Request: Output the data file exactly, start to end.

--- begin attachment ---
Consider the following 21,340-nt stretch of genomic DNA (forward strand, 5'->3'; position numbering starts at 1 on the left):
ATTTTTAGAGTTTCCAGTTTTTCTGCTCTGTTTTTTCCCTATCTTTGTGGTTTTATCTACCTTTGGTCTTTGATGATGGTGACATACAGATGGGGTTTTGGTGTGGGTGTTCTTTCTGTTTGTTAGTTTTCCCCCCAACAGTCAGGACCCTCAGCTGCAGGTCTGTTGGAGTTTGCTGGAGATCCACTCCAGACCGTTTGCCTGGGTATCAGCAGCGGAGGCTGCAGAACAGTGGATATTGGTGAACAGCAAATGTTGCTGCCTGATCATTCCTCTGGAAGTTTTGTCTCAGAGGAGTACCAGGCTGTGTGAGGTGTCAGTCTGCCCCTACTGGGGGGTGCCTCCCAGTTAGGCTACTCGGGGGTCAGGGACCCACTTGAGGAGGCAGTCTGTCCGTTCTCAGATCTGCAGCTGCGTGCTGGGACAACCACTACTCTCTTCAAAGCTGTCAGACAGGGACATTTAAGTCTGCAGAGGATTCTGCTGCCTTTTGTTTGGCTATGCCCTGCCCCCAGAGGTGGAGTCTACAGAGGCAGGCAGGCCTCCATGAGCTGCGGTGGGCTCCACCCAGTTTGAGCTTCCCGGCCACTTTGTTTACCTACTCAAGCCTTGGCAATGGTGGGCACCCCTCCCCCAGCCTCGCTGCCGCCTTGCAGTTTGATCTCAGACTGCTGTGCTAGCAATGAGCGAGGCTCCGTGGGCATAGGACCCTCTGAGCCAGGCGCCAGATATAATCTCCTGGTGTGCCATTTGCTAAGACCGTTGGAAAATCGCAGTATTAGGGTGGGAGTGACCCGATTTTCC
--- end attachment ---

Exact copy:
Consider the following 21,340-nt stretch of genomic DNA (forward strand, 5'->3'; position numbering starts at 1 on the left):
ATTTTTAGAGTTTCCAGTTTTTCTGCTCTGTTTTTTCCCTATCTTTGTGGTTTTATCTACCTTTGGTCTTTGATGATGGTGACATACAGATGGGGTTTTGGTGTGGGTGTTCTTTCTGTTTGTTAGTTTTCCCCCCAACAGTCAGGACCCTCAGCTGCAGGTCTGTTGGAGTTTGCTGGAGATCCACTCCAGACCGTTTGCCTGGGTATCAGCAGCGGAGGCTGCAGAACAGTGGATATTGGTGAACAGCAAATGTTGCTGCCTGATCATTCCTCTGGAAGTTTTGTCTCAGAGGAGTACCAGGCTGTGTGAGGTGTCAGTCTGCCCCTACTGGGGGGTGCCTCCCAGTTAGGCTACTCGGGGGTCAGGGACCCACTTGAGGAGGCAGTCTGTCCGTTCTCAGATCTGCAGCTGCGTGCTGGGACAACCACTACTCTCTTCAAAGCTGTCAGACAGGGACATTTAAGTCTGCAGAGGATTCTGCTGCCTTTTGTTTGGCTATGCCCTGCCCCCAGAGGTGGAGTCTACAGAGGCAGGCAGGCCTCCATGAGCTGCGGTGGGCTCCACCCAGTTTGAGCTTCCCGGCCACTTTGTTTACCTACTCAAGCCTTGGCAATGGTGGGCACCCCTCCCCCAGCCTCGCTGCCGCCTTGCAGTTTGATCTCAGACTGCTGTGCTAGCAATGAGCGAGGCTCCGTGGGCATAGGACCCTCTGAGCCAGGCGCCAGATATAATCTCCTGGTGTGCCATTTGCTAAGACCGTTGGAAAATCGCAGTATTAGGGTGGGAGTGACCCGATTTTCC